Profiles of Motivated Self-Regulation in College Computer Science Courses: Differences in Major versus Required Non-Major Courses

Duane F. Shell, Leen Kiat Soh

Research output: Contribution to journalArticle

47 Scopus citations

Abstract

The goal of the present study was to utilize a profiling approach to understand differences in motivation and strategic self-regulation among post-secondary STEM students in major versus required non-major computer science courses. Participants were 233 students from required introductory computer science courses (194 men; 35 women; 4 unknown) at a large Midwestern state university. Cluster analysis identified five profiles: (1) a strategic profile of a highly motivated by-any-means good strategy user; (2) a knowledge-building profile of an intrinsically motivated autonomous, mastery-oriented student; (3) a surface learning profile of a utility motivated minimally engaged student; (4) an apathetic profile of an amotivational disengaged student; and (5) a learned helpless profile of a motivated but unable to effectively self-regulate student. Among CS majors and students in courses in their major field, the strategic and knowledge-building profiles were the most prevalent. Among non-CS majors and students in required non-major courses, the learned helpless, surface learning, and apathetic profiles were the most prevalent. Students in the strategic and knowledge-building profiles had significantly higher retention of computational thinking knowledge than students in other profiles. Students in the apathetic and surface learning profiles saw little instrumentality of the course for their future academic and career objectives. Findings show that students in STEM fields taking required computer science courses exhibit the same constellation of motivated strategic self-regulation profiles found in other post-secondary and K-12 settings.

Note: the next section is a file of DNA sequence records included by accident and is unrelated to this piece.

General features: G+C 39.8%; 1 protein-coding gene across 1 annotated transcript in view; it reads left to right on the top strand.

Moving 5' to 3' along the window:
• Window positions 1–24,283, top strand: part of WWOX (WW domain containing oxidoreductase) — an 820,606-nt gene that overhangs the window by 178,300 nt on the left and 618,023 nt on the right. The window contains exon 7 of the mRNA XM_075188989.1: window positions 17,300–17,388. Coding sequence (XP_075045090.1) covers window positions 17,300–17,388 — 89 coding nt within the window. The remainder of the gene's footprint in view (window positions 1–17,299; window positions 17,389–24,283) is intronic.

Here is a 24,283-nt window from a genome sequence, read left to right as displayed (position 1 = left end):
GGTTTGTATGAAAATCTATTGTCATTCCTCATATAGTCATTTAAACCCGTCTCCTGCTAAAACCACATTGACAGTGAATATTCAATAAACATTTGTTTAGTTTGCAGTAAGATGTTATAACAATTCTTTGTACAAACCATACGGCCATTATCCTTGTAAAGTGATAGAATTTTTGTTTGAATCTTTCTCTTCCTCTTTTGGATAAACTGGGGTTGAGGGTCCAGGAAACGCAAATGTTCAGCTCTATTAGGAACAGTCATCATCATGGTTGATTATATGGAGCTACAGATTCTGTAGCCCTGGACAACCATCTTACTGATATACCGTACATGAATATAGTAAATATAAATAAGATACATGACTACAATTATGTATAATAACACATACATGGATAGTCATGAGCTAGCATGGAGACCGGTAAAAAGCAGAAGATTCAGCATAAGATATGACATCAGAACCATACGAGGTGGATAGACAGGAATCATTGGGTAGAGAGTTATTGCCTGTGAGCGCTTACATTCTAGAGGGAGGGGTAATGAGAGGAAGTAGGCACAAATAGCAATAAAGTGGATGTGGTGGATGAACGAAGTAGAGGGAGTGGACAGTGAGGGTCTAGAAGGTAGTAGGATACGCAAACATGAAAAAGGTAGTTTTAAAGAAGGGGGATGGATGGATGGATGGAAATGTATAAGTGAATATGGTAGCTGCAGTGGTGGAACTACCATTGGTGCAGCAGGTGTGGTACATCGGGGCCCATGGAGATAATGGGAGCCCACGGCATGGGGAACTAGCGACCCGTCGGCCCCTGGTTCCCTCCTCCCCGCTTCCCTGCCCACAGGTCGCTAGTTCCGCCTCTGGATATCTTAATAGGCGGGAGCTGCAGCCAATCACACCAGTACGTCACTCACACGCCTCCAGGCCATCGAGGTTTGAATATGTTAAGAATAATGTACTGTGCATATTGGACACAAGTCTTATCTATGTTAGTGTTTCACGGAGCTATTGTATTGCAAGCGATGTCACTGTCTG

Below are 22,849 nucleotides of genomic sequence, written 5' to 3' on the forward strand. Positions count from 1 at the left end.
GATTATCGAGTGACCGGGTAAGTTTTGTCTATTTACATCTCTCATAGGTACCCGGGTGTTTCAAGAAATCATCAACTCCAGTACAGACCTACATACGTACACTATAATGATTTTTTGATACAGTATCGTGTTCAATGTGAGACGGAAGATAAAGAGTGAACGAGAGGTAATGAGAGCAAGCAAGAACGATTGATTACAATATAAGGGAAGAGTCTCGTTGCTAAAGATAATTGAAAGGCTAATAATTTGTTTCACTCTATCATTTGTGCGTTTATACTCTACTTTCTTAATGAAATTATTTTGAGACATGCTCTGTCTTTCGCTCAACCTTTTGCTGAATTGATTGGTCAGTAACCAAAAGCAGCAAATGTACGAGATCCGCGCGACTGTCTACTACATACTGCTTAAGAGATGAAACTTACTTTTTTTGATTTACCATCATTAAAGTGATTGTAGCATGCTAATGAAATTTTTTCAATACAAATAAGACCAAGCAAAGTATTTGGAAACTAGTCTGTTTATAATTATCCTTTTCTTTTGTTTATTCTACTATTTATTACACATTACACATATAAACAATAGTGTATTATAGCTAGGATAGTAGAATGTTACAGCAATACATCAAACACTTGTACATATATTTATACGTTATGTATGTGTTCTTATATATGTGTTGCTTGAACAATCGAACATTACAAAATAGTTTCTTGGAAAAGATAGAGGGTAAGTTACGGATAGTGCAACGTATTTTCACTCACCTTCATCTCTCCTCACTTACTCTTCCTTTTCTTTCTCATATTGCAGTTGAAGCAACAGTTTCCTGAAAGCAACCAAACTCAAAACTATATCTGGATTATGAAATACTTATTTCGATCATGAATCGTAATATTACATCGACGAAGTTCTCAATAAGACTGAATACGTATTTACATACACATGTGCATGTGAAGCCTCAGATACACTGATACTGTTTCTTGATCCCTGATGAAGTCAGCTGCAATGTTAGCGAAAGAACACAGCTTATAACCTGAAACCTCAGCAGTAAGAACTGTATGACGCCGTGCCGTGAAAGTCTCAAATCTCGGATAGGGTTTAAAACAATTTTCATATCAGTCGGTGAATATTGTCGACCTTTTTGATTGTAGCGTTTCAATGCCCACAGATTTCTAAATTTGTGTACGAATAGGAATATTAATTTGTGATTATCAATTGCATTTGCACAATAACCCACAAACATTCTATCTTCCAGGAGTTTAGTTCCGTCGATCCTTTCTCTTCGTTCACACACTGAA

Original languageEnglish (US)
Pages (from-to)899-913
Number of pages15
JournalJournal of Science Education and Technology
Volume22
Issue number6
DOIs
StatePublished - Dec 2013

Keywords

  • Approaches to learning
  • Computational thinking
  • Discipline-based education
  • Learning profiles
  • Student motivation
  • Student self-regulation

ASJC Scopus subject areas

  • Education
  • Engineering(all)

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